2 posts tagged industry
2 posts tagged industry
Edward Jay Epstein, industry expert and author of The Hollywood Economist 2.0: The Hidden Financial Reality Behind the Movies (one of the best books on the business of film) says that despite what you read, studios are making money. Here’s how:
The ways that Hollywood loses money are the meat of news reporting on Hollywood. The headlines screamed in early 2012: “Movie Attendance Falls to 16-year Low,” reflecting a secular decline at the box-office that has gone on since 1949; “Hollywood in Turmoil as DVD Sales Drop,” reporting on what had been, earlier this decade, the cash cows of the big studios; and “John Carter a Financial Disaster For Disney,” a $200 million fiasco which led the resignation of the studio chief.
What goes largely unreported is that the studios have found other ways to make money. Despite all the bad press, most of the major studios are making record profits. Even Disney, the John Carter loss not withstanding, will make more money this year than it ever has before.
Here are five ways that the big studios are now greatly enhancing their profits:
1. Licensing to new media
Since 2010, there has been an explosive growth in license fees for studio-owned recent/still-airing TV series and older series. The big studios have tens of thousands of TV episodes, movies, and animated shorts in their libraries. Warner Bros, for example, has over 30,000. Non-exclusivity is gone for the ones most in demand as their competition heats up between Amazon, Hulu, and Netflix. Each are buying exclusive rights to compete which each other. As a top Warner Bros. executive recently wrote me, “license fees that were chump change two years ago are now mind-boggling. Since studios do not pay for advertising or prints on licensed material, almost all the revenues, except for residuals, go directly to the bottom line. As a result, the surging license fees have more than compensated for the decline in DVDs.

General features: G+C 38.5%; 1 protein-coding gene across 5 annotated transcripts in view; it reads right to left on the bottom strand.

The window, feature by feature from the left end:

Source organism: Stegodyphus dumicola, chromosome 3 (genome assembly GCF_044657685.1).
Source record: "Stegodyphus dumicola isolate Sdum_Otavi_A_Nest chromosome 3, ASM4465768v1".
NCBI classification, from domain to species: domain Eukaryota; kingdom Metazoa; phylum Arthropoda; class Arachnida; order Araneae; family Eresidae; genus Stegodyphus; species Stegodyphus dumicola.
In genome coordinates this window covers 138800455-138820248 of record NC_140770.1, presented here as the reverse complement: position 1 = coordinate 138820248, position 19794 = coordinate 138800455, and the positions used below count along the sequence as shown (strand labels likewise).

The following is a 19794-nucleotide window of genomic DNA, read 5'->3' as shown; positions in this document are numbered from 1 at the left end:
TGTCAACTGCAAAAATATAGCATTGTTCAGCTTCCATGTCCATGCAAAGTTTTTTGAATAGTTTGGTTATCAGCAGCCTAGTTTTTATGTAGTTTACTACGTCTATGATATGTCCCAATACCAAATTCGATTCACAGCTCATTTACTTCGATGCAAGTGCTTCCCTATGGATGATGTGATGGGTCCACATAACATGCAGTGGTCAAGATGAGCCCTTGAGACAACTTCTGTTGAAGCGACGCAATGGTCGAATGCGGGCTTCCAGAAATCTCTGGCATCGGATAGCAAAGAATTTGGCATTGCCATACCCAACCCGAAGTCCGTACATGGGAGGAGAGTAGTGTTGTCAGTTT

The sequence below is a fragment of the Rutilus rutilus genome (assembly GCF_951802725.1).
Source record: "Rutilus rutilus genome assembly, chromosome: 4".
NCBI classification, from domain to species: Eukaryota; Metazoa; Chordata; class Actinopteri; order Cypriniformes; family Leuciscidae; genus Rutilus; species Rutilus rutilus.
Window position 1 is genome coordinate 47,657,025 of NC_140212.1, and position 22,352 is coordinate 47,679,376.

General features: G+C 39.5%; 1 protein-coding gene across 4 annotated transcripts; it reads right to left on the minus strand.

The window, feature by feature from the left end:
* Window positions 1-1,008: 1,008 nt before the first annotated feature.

In this exclusive guest post, Hawley offers an insider’s perspective on the potential creative costs of lucrative overall deals.
There have been a flurry of posts on Deadline Hollywood in the past month about TV writers landing overall deals. In television, an overall deal is a multiyear agreement that pays a writer a six- or seven-figure salary, and guarantees them at least one pilot script in exchange for the writer agreeing to work exclusively for that studio.
For decades the overall deal has been the holy grail for television writers. These big-money deals are offered to very few writers. They are a sign that a writer/producer has reached the top tier in the business. Not to mention they offer something rare in the tumultuous world of television. Stability.
So if you’re a TV writer you want an overall, right? Wrong.
At least in my opinion. And here’s why. Ownership. When you make an exclusive deal with a studio they own you. And in my experience once a studio owns you, your value to them actually goes down.
Say what? That doesn’t make sense. You’re telling me I’ve just signed a deal worth a million dollars, and the first thing that happened is that the studio I’m working for
suddenly loses interest in me?
Yes. That’s exactly what I’m saying. The fact is, there is a strange inverse equation in Hollywood that goes like this: The thing you can’t have is always more exciting than the thing you can have or already have. It’s about coolness. This is Hollywood after all.